My muse flew free, and I watched him go with the same energy anyone would have as they watched a terrible yet inevitable thing happen. In short? I was indignant, then nonplussed.Read More...
“There are cities on fire as I write this because it appears that, once again America would rather gnaw its own foot off before it allows itself to walk peacefully toward an equitable future.”
I wrote those words awhile ago, but they were true twenty years ago, and twenty years before that. In all likelihood, they will also be true twenty years from now.
Hear me out.
I’m not a fatalist, and I don’t plan on becoming one. But I do think that the freedom we seek is one that comes like a bolt of lighning that can strike a stone and split it in two.
Instead, what we’ve won for ourselves thus far is freedom that moves like water. It’s precious even as it is muddied. and it’s powerful enough to corrode stone as long as it coninues to flow.
So it will.
I also like to think of our true freedom (the version that includes the level of equity we’ve been rallying toward) as a bolide. It looks bright as a swollen moon, burning it’s way across the sky. It’s beautiful and terrifying, because freedom is those things too: emancipation for an oppressed people is beautiful.
But to the oppressor? Terrifying:
A bolide /ˈboʊlaɪd/ (Italian via Latin from the Greek βολίς bolís, “missile”) is an extremely bright meteor, especially one that explodes in the atmosphere. In astronomy, it refers to a fireball about as bright as the full moon, and it is generally considered a synonym for a fireball.
Thinking of the cultural shift occuring before my eyes as a bolide is soothing to me, and the ability to consider its definition in an optimistic way–especially in the political turmoult of this moment–is actually the bastion of Black privilege. Meaning, no matter how powerful the one who observes a bolide percieves themselves to be, that power is limited.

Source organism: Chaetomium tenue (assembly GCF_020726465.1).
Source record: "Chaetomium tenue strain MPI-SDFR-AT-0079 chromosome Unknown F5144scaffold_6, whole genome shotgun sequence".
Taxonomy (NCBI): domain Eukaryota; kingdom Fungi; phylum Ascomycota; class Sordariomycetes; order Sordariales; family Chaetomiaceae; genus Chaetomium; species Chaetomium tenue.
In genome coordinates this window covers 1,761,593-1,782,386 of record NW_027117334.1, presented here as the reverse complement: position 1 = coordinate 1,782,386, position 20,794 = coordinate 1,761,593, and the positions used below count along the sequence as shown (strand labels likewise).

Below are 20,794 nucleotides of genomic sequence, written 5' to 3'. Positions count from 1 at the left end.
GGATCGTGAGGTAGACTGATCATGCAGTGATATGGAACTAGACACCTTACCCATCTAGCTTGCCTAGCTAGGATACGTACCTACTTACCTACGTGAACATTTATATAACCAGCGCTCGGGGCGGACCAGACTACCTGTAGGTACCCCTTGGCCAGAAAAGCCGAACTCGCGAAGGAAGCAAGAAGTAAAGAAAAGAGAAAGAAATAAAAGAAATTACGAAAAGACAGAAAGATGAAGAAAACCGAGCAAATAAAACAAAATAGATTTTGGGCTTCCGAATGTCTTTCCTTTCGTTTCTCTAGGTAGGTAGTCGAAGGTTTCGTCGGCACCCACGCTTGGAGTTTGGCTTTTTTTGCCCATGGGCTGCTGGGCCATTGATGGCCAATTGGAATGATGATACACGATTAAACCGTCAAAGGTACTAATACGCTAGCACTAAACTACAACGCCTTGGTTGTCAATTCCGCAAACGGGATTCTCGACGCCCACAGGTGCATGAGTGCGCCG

They can only track it. Create a narrative around it to make people fear it. Try as they might to destroy, while knowing that the latter is an impossibility. Still, being able to do any of the latter is a privilge.
I accept that.
But…Black people possess a different kind of privilege. I can only describe it as an innate knowledge that our movement toward freedom is not a benign, far-off bolide burning across the sky as it is studied and characterized until it’s archived. Made myth.
It’s a bolide that will explode and light up the atmosphere, because it’s fuel source is Black joy and resilience, in equal parts. Those two things are like patience and fire, perpetually tempering each other and thus, our resolve. Those two things can move mountains. Those two things are the gifts we hold dear while the shift occurs, and balance is restored.
I remember staring in disbelief at the email about my office being shutdown. I read it again and again, with my eyes zeroing in on words like “indefinitely” and “as this unfolds.” Aside from rejoicing inwardly at not having to make the nearly forty minute commute each morning, I also felt a wave of uncertainty about my mom, who is a visiting nurse who assists vulnerable people for a living. Then I thought about my son and other relatives, and how they would fare in all of this. I let all of those panicky thoughts whip themselves to frothy liquid inside my brain on the drive home from work that day until I remembered three things. One, I’d been complaining about my commute for ages. Two, I knew damn well that I had a book to finish, and working remotely could help me power through the last of it. And the last thing? That was easiest to remember: it’s best to choose patience over panic any day.
Destruction. This concept is where this story began and where it ends. Where I was flighty and fiery to him and for him, she was mundane and accessible, like microwaved food. Readily available. Easy bake. Her only garnish, her age and flexible schedule. As food that is cured, well seasoned, and highly reviewed, I exist at the other end of spectrum from this woman whose name I still don’t know because she has harassed me under too many names to count. So, let’s start with the parts of the story I do know.
Here are the facts.
I became infatuated with someone far younger. A week or two in, he cut ties with a woman closer to his age that he said he’d been dealing with for a few months. He had little else to say about it or her, so from the beginning I just assumed that she was unremarkable.
I was mostly right, too.
Desensitizing yourself to someone else’s drama doesn’t make you callous, it protects your peace. Doing so doesn’t mean that you’re unable to be empathetic anymore, but it does mean that you’ve become wise enough to discern if someone has too many issues to empathize with, i.e., perpetual drama.Read More...